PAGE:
Oregon State University/Flickr

The origins of malaria have been traced to the age of the dinosaurs

Malaria's a much older killer than we thought.

PETER DOCKRILL
30 MAR 2016
 

The most recent estimates from the World Health Organisation suggest there were more than 200 million cases of malaria in 2015, with some 438,000 lives being lost to the deadly disease last year alone.

While progress towards a widely available vaccine inches closer, a new study illustrates just how long this ancient killer has been plaguing the planet – and it's much farther back than you might think. According to entomologist George Poinar Jr. from Oregon State University, the origins of the disease can be traced back to the prehistoric era, meaning dinosaurs would have probably ranked among its first vertebrate hosts.

 

"Scientists have argued and disagreed for a long time about how malaria evolved and how old it is," said Poinar. "I think the fossil evidence shows that modern malaria vectored by mosquitoes is at least 20 million years old, and earlier forms of the disease, carried by biting midges, are at least 100 million years old and probably much older."

Malaria in its modern form is thought to have evolved much more recently – somewhere between 15,000 to 8 million years ago – and is carried by female Anopheles mosquitoes. But Poinar suggests that ancestral strains of today's disease could have been spread by other insect vectors – such as biting midges.

If he's right, ancestral malaria could have been shaping animal survival and evolution on Earth from a much more distant point in time than was previously thought.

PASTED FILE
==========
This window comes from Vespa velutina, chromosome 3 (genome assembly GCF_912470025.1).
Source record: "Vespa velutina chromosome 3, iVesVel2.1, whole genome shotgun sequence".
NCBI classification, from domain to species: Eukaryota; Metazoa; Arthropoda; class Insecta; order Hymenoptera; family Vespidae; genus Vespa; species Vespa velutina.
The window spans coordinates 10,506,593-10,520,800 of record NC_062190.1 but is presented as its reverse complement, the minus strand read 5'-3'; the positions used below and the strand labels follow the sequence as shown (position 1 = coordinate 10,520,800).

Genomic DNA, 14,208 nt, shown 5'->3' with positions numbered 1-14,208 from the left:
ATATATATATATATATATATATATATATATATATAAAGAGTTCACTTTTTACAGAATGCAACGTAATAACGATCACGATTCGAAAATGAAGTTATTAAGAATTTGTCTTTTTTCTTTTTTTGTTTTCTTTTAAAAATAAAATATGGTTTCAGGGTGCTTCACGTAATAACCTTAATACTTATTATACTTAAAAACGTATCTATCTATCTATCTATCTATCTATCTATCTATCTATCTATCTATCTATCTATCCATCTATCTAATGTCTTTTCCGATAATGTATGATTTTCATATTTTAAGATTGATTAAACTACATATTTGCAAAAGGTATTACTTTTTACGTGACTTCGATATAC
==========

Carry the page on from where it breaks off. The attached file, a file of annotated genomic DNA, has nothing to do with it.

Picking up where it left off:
25942309152 4a4ef3995e oOregon State University/Flickr

In a new paper published in American Entomologist, Poinar reports fossil evidence of an early mid-Cretaceous female biting midge of the extinct genus Protoculicoides, which appears to have been infected with the malarial parasite Paleohaemoproteus burmacis.

In the image above, the dark lumps to the lower right of the insect are oocysts – spores that transfer the malarial parasite – preserved in Myanmar amber.

Poinar suggests that other ancient insects, such as sand flies, mosquitoes, and tabanids, could have also been malarial vectors. But of these, biting midges are the most ancient, with fossil records dating back some 140 million years, which could mean they were the first insects to carry ancestral malaria.

While Poinar isn't claiming an ancient form of malaria actually wiped out the dinosaurs, he does think prehistoric reptiles' exposure to the disease through insects such as the biting midge would have had an effect on dinosaur species during the period.

"There were catastrophic events known to have happened around that time, such as asteroid impacts and lava flows," said Poinar. "But it's still clear that dinosaurs declined and slowly became extinct over thousands of years, which suggests other issues must also have been at work. Insects, microbial pathogens and vertebrate diseases were just emerging around that same time, including malaria."

More From ScienceAlert